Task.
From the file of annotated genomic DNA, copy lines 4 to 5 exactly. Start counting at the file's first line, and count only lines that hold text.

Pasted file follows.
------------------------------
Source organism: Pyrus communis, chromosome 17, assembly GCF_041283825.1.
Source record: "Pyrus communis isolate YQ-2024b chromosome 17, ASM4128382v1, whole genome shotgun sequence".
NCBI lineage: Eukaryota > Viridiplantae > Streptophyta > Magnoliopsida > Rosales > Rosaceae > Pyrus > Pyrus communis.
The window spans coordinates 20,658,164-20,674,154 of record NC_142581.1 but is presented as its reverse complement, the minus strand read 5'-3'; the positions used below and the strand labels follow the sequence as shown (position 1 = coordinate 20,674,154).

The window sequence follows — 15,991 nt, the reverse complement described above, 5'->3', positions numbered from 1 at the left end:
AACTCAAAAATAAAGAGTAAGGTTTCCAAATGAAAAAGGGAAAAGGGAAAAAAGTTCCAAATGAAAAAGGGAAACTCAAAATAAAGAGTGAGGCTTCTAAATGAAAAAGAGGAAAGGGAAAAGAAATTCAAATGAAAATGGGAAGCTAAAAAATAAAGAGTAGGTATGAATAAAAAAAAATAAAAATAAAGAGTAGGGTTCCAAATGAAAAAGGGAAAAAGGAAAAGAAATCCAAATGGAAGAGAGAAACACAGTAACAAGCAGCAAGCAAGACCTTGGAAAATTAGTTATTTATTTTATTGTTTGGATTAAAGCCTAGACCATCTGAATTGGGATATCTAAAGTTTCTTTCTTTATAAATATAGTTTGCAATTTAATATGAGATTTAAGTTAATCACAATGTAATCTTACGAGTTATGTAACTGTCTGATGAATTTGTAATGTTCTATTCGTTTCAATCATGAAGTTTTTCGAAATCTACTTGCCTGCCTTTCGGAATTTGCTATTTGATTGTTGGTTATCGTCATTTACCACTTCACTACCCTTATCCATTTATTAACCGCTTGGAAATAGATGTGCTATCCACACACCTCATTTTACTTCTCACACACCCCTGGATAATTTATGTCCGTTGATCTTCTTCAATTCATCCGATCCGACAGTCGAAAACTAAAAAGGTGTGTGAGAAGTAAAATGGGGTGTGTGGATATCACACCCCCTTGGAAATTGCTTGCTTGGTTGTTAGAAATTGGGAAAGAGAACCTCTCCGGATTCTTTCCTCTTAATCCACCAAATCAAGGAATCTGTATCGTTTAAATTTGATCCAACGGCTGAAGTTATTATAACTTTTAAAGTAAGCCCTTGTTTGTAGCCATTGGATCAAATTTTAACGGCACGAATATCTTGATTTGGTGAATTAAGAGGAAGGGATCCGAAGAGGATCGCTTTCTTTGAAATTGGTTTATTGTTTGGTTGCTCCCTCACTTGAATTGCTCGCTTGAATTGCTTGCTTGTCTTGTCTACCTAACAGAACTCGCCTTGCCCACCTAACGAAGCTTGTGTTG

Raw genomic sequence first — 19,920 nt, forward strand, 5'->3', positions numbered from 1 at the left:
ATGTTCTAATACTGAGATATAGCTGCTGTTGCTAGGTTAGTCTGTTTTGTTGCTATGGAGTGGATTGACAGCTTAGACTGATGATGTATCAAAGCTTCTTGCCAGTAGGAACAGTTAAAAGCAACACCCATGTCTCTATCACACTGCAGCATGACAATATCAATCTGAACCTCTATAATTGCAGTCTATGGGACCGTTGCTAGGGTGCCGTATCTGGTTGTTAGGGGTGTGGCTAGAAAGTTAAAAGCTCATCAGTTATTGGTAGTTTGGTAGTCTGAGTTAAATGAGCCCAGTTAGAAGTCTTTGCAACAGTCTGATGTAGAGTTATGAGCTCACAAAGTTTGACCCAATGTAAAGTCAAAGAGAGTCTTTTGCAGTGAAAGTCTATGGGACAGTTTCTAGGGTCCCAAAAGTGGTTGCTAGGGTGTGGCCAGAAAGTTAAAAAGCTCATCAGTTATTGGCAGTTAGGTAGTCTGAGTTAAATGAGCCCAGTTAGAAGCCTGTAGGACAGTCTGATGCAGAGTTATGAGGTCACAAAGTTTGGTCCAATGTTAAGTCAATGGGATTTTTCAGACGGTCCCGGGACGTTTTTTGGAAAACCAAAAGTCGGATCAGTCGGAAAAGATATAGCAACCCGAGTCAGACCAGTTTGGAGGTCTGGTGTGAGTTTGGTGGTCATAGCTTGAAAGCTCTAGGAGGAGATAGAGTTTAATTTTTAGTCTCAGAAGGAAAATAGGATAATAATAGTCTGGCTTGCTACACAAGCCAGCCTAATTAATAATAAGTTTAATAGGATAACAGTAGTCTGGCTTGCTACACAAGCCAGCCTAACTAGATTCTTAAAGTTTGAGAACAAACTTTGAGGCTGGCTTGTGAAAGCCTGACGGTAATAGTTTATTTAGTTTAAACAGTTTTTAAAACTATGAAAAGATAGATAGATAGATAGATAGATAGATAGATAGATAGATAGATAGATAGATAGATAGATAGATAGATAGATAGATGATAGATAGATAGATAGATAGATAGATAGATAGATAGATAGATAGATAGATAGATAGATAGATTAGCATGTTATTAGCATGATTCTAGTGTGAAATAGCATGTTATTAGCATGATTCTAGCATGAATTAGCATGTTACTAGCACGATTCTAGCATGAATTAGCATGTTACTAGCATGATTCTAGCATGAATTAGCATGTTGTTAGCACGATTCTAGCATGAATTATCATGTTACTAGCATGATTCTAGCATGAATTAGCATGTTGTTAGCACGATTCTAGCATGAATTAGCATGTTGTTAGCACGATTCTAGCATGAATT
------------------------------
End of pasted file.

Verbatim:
The window spans coordinates 20,658,164-20,674,154 of record NC_142581.1 but is presented as its reverse complement, the minus strand read 5'-3'; the positions used below and the strand labels follow the sequence as shown (position 1 = coordinate 20,674,154).

The window sequence follows — 15,991 nt, the reverse complement described above, 5'->3', positions numbered from 1 at the left end: